The Mental Health of Students and Non-Students

Major national study finds that disorders are widespread -- and treatment is not -- for those who are 19-25, regardless of their enrollment status.
December 2, 2008

Ever since the killings at Virginia Tech last year, there has been widespread speculation about the relative incidence of mental health disorders among college students. A new study in The Archives of General Psychiatry finds that such disorders are common, and that far fewer students receive treatment than one might like. But the study -- believed to be the largest national comparison of the mental health of college students and comparably aged non-students -- finds that non-students are as likely to have mental health disorders and as unlikely to seek treatment as their peers in college.

The study is based on face-to-face interviews for the 2001-2 National Epidemiologic Survey on Alcohol and Related Conditions, which involved more than 5,000 individuals aged 19-25. Almost half of them, both in college and not, had some disorder, while only a minority in either group sought treatment.

The seven members of the research team that produced the study saw cause for both concern and optimism in their results. "The vast majority of disorders in this population can be effectively treated with evidence-based psychosocial and pharmacological approaches," the study says. "Early treatment could reduce the persistence of these disorders and their associated functional impairment, loss of productivity, and increased health care costs. As these young people represent our nation's future, urgent action is needed to increase detection and treatment of psychiatric disorders among college students and their non–college-attending peers."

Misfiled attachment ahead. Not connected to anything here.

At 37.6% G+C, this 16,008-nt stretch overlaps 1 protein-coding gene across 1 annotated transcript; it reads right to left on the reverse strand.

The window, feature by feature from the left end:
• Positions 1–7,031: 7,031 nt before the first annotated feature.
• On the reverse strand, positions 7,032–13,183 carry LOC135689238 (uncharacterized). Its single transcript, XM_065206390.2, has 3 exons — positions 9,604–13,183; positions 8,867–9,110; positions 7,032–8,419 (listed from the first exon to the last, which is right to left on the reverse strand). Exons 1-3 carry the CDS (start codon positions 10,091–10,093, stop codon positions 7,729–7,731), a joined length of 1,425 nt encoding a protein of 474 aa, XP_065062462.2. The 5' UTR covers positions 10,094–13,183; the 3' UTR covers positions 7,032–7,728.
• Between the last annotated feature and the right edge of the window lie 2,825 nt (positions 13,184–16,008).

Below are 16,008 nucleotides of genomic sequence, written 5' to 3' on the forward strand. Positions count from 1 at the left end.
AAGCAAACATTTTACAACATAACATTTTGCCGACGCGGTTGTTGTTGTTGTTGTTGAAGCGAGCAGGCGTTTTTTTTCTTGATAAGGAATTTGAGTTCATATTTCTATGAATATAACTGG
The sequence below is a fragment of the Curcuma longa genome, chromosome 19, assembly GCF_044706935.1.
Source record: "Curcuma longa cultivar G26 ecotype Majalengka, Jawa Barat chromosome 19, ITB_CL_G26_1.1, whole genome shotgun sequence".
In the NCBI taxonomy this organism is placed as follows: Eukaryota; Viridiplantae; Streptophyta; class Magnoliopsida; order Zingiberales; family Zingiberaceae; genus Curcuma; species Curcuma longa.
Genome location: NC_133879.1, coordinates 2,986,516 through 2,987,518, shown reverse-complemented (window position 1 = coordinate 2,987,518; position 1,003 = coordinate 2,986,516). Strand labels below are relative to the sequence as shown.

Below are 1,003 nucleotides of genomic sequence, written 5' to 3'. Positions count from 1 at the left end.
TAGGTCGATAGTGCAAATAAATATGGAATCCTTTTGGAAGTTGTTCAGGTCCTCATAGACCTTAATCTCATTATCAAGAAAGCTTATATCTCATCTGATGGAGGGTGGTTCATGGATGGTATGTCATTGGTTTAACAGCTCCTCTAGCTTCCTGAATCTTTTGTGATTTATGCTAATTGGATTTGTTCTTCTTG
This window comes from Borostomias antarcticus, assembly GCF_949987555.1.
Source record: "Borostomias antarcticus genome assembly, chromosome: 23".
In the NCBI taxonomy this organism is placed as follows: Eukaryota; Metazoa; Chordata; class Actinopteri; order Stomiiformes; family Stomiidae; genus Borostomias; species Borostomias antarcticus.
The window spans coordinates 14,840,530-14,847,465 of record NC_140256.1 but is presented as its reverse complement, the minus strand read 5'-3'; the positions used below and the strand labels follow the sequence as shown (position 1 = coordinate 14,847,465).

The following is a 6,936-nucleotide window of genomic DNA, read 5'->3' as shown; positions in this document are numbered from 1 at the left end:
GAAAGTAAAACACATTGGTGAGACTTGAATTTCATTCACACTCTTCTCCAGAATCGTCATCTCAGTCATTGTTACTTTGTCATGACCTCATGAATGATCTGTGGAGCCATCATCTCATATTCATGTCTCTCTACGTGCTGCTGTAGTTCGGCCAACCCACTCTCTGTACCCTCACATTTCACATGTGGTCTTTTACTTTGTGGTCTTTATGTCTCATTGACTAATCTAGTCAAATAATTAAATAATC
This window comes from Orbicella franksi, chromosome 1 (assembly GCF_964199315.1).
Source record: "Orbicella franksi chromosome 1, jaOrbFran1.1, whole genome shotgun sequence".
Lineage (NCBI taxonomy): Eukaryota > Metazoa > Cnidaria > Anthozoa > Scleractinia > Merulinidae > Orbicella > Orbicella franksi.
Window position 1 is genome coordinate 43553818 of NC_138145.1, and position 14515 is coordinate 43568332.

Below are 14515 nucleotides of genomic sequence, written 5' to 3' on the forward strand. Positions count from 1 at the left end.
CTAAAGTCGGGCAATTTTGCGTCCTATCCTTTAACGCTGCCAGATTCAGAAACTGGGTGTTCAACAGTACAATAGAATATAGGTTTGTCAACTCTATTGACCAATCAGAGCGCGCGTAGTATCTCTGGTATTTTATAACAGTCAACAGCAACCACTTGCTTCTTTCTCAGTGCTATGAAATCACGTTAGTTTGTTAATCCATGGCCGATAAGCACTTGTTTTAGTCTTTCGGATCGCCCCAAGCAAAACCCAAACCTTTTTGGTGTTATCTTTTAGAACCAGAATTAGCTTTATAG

The authors are all researchers at Columbia University, the National Institutes of Health, and the New York State Psychiatric Institute.

While the overall trends were similar for both groups of young people, there were some differences. The odds of alcohol use disorders were far greater for college students than for non-students. At the same time, college students were less likely than non-college students to have received treatment in the past year for conditions related to alcohol or drug use (5 percent vs. 9 percent of those with the condition).

College students are less likely than non-students to have nicotine dependence or bipolar disorder.

Here are some of the data, which cover a 12-month period.

Psychiatric Disorders, Personality Disorders and Substance Abuse in Students and Non-Students, 19-25

Condition % in College Students % in Non-Students
Any psychiatric diagnosis 45.8% 47.7%
Any substance abuse disorder 29.1% 31.5%
--Alcohol 20.4% 17.0%
--Drugs 5.1% 6.9%
--Nicotine dependence 14.6% 20.7%
Mood disorders 10.6% 11.9%
--Bipolar disorder 3.2% 4.6%
Anxiety disorders 11.9% 12.7%
--Social anxiety 3.2% 3.5%
--Specific phobias 8.1% 8.8%
Pathological gambling 0.4% 0.2%
Any personality disorder 17.7% 21.6%
--Obsessive-compulsive 8.2% 8.0%
--Paranoid 4.9% 8.7%
--Schizoid 3.3% 5.6%
--Anti-social 4.7% 8.5%


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